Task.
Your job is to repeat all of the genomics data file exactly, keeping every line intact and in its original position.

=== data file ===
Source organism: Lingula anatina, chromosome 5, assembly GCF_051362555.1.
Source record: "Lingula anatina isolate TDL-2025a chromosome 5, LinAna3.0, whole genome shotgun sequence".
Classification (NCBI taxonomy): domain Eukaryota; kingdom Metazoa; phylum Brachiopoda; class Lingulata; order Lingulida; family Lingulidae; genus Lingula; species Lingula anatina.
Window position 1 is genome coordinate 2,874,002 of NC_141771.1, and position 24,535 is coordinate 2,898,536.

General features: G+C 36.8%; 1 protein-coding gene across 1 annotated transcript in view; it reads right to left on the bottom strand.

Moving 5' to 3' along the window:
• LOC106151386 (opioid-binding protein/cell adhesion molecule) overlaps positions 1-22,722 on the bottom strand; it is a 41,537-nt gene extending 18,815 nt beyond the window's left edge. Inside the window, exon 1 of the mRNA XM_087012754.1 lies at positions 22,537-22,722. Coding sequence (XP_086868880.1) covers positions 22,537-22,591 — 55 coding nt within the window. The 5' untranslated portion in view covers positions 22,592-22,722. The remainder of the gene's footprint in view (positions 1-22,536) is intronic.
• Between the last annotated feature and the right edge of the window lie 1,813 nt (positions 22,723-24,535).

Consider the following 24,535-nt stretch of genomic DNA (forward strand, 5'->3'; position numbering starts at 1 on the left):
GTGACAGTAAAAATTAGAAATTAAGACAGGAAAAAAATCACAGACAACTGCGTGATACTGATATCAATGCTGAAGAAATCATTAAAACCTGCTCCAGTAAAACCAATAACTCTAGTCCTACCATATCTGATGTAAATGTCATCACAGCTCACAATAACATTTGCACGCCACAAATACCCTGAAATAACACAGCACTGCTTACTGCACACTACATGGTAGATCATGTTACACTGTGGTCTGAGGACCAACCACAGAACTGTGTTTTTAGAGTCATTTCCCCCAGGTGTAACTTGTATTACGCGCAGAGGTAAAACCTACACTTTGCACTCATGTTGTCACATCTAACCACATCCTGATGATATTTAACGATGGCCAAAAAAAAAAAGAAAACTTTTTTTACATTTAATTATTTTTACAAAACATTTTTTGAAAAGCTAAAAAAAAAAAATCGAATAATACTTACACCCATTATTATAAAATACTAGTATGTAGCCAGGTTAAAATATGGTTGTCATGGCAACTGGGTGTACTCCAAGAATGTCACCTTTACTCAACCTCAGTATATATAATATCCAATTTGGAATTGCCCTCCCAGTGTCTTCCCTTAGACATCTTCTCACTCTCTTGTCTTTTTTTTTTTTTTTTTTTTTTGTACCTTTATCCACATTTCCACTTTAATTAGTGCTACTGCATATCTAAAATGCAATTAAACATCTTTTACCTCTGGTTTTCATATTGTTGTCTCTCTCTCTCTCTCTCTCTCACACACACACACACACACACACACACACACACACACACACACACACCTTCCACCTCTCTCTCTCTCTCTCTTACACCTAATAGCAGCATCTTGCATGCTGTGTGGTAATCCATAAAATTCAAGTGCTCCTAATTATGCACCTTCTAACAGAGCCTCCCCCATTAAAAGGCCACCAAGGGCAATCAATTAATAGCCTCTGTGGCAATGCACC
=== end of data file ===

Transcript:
Source organism: Lingula anatina, chromosome 5, assembly GCF_051362555.1.
Source record: "Lingula anatina isolate TDL-2025a chromosome 5, LinAna3.0, whole genome shotgun sequence".
Classification (NCBI taxonomy): domain Eukaryota; kingdom Metazoa; phylum Brachiopoda; class Lingulata; order Lingulida; family Lingulidae; genus Lingula; species Lingula anatina.
Window position 1 is genome coordinate 2,874,002 of NC_141771.1, and position 24,535 is coordinate 2,898,536.

General features: G+C 36.8%; 1 protein-coding gene across 1 annotated transcript in view; it reads right to left on the bottom strand.

Moving 5' to 3' along the window:
• LOC106151386 (opioid-binding protein/cell adhesion molecule) overlaps positions 1-22,722 on the bottom strand; it is a 41,537-nt gene extending 18,815 nt beyond the window's left edge. Inside the window, exon 1 of the mRNA XM_087012754.1 lies at positions 22,537-22,722. Coding sequence (XP_086868880.1) covers positions 22,537-22,591 — 55 coding nt within the window. The 5' untranslated portion in view covers positions 22,592-22,722. The remainder of the gene's footprint in view (positions 1-22,536) is intronic.
• Between the last annotated feature and the right edge of the window lie 1,813 nt (positions 22,723-24,535).

Consider the following 24,535-nt stretch of genomic DNA (forward strand, 5'->3'; position numbering starts at 1 on the left):
GTGACAGTAAAAATTAGAAATTAAGACAGGAAAAAAATCACAGACAACTGCGTGATACTGATATCAATGCTGAAGAAATCATTAAAACCTGCTCCAGTAAAACCAATAACTCTAGTCCTACCATATCTGATGTAAATGTCATCACAGCTCACAATAACATTTGCACGCCACAAATACCCTGAAATAACACAGCACTGCTTACTGCACACTACATGGTAGATCATGTTACACTGTGGTCTGAGGACCAACCACAGAACTGTGTTTTTAGAGTCATTTCCCCCAGGTGTAACTTGTATTACGCGCAGAGGTAAAACCTACACTTTGCACTCATGTTGTCACATCTAACCACATCCTGATGATATTTAACGATGGCCAAAAAAAAAAAGAAAACTTTTTTTACATTTAATTATTTTTACAAAACATTTTTTGAAAAGCTAAAAAAAAAAAATCGAATAATACTTACACCCATTATTATAAAATACTAGTATGTAGCCAGGTTAAAATATGGTTGTCATGGCAACTGGGTGTACTCCAAGAATGTCACCTTTACTCAACCTCAGTATATATAATATCCAATTTGGAATTGCCCTCCCAGTGTCTTCCCTTAGACATCTTCTCACTCTCTTGTCTTTTTTTTTTTTTTTTTTTTTTGTACCTTTATCCACATTTCCACTTTAATTAGTGCTACTGCATATCTAAAATGCAATTAAACATCTTTTACCTCTGGTTTTCATATTGTTGTCTCTCTCTCTCTCTCTCTCTCACACACACACACACACACACACACACACACACACACACACACACACCTTCCACCTCTCTCTCTCTCTCTCTTACACCTAATAGCAGCATCTTGCATGCTGTGTGGTAATCCATAAAATTCAAGTGCTCCTAATTATGCACCTTCTAACAGAGCCTCCCCCATTAAAAGGCCACCAAGGGCAATCAATTAATAGCCTCTGTGGCAATGCACC